Anyone can create World Chocolate Day

Obviously, World Chocolate Day is a marketing ploy to get you to buy chocolate and not some deep reflection on humanity's connection to confection. It's a disappointing conclusion, but not an unexpected one.

However, Entity Magazine writes, this means that anyone can declare any day as World Chocolate Day as there are already multiple chocolate days in existence anyway. The person most responsible for food days, they note, is not a PR agency or a corporation, but John-Bryan Hopkins, creator of Tater Tot Daily and He alone created hundreds of food days by filling up the calendar for his content that proved so pervasive that even without official recognition, they have been accepted as the basis for the food day calendar cycle anyway.

So while World Chocolate Day has an observed date, it could just as easily be the day that you place chocolate at the center of your world. Of course, the chocolate company or PR agency behind World Chocolate Day would probably be just as happy if you bought more chocolate regardless of which day you celebrate.

Cadbury 3D printed chocolate

Of course, having a broadly recognized date is good for companies, in that it gives them a spotlighted day to capitalize on the efforts of their marketing team.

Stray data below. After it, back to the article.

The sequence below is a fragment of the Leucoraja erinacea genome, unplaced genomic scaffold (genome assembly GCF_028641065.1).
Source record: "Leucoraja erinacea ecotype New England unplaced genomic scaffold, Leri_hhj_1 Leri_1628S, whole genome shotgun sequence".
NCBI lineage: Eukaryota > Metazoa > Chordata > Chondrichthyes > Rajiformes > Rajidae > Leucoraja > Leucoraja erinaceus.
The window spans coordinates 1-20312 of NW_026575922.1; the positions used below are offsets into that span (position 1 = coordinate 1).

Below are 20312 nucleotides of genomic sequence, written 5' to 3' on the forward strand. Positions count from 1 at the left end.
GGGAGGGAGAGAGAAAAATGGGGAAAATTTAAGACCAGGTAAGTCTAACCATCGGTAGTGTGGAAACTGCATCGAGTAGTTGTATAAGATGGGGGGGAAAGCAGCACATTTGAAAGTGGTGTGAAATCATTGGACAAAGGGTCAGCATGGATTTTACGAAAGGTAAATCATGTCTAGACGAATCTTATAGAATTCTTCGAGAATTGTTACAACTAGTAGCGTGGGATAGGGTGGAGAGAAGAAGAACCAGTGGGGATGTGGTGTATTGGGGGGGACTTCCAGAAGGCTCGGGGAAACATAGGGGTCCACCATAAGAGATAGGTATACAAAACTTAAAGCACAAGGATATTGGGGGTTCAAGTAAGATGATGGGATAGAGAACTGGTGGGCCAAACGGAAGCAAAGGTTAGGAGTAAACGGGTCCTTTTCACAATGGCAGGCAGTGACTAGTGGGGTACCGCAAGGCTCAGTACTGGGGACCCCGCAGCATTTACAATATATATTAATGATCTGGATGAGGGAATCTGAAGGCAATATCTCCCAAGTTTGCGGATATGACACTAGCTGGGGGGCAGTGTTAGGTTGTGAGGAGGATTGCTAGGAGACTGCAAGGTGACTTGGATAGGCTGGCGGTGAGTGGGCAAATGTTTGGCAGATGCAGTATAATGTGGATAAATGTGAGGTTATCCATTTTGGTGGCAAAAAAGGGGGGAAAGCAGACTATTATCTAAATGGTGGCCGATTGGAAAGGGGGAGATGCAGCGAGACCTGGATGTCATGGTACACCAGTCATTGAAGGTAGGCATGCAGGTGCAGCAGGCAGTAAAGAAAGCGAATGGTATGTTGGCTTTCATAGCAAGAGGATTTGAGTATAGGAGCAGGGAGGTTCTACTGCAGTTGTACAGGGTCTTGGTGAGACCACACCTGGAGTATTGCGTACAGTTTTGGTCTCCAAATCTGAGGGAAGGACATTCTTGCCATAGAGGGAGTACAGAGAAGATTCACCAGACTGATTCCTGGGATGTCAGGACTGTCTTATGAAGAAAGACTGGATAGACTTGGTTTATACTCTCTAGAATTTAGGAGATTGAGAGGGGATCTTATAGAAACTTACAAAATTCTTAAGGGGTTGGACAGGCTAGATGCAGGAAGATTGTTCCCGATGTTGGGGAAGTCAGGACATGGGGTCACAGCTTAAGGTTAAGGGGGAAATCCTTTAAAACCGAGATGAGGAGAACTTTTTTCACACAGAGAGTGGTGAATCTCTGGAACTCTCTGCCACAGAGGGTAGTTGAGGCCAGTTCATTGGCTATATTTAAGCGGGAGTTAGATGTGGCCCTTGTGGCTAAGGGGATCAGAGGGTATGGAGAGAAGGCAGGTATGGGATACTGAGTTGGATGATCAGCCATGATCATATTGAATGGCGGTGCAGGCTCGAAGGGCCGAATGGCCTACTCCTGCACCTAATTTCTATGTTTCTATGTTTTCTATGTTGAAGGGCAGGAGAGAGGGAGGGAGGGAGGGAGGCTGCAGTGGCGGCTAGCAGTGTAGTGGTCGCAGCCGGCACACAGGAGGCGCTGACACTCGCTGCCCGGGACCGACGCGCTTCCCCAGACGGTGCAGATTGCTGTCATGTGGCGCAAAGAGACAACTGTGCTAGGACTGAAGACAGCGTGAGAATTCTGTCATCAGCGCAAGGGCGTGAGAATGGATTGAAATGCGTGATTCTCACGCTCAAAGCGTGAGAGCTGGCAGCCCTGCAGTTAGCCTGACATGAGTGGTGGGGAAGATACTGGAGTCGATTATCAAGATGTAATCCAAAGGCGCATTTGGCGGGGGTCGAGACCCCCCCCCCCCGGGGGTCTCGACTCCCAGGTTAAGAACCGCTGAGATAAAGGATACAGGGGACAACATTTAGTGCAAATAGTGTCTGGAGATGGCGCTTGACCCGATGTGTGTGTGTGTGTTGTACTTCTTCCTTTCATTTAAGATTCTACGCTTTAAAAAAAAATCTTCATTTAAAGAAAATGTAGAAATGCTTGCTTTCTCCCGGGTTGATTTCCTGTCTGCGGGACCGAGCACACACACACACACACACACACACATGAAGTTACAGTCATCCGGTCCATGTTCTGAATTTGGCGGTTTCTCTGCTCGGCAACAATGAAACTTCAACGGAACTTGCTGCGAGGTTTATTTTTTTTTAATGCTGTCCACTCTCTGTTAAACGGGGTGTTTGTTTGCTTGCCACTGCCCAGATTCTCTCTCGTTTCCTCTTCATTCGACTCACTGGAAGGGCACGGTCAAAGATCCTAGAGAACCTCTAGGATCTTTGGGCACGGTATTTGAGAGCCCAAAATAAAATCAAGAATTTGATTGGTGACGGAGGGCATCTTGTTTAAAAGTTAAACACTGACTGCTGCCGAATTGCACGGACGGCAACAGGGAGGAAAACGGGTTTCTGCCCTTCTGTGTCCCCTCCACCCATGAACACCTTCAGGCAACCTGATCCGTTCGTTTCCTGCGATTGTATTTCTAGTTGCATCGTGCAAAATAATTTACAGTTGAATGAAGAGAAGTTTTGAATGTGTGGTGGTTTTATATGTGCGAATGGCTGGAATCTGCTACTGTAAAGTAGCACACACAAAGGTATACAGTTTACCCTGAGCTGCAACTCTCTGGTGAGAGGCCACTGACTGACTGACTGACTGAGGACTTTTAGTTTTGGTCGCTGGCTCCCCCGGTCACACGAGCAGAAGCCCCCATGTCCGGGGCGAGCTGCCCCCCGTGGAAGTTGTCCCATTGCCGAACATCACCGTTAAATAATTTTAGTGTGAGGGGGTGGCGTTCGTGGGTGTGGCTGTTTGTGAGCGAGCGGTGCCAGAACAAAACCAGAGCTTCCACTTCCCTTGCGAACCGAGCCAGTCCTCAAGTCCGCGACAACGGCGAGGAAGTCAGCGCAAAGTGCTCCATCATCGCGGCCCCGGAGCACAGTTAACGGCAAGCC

Cadbury did just that in 2019 when they decided to debut the world's first 3D printer for Cadbury milk chocolate. As explained, the device (perhaps to no one's surprise) functioned as a 3D printer, but utilized layers of chocolate to create shapes. The stunt lasted a day and Cadbury has done little to nothing with the technology since. However, as Business Live reported in 2020, Cadbury and 3P Innovations, the company that designed the chocolate 3D printer, teamed up once again to produce medical visors during the onset of the pandemic. So while the ploy may have been a passing, somewhat inane marketing stunt, some actual good has come from Cadbury's activity to dominate the free advertising space afforded by World Chocolate Day. 

It gives others a platform as well

The focus on the chocolate industry that World Chocolate Day invites goes beyond simple marketing. It allows for a reflection on industry practices in general. In that vein, Fair World Project, a fair trade watchdog organization, used this year's World Chocolate Day to announce the new season of their podcast series "For A Better World."

Yahoo! Finance writes that the season, titled "Nestlé's KitKat Unwrapped," will investigate the labor conditions in which the harvesters of cocoa work. This is important, the piece goes on to note, because of the recent Supreme Court case Cargill, Inc. v. Doe I, in which Nestlé was allowed to deny responsibility for the trafficking of children and subsequent use as child slaves.

So, when you do go for one of the millions of chocolate recipes shared on World Chocolate Day, enjoy it with a chocolate that has been certified as fair trade. That way, everyone involved in the flavorful brown bar wins.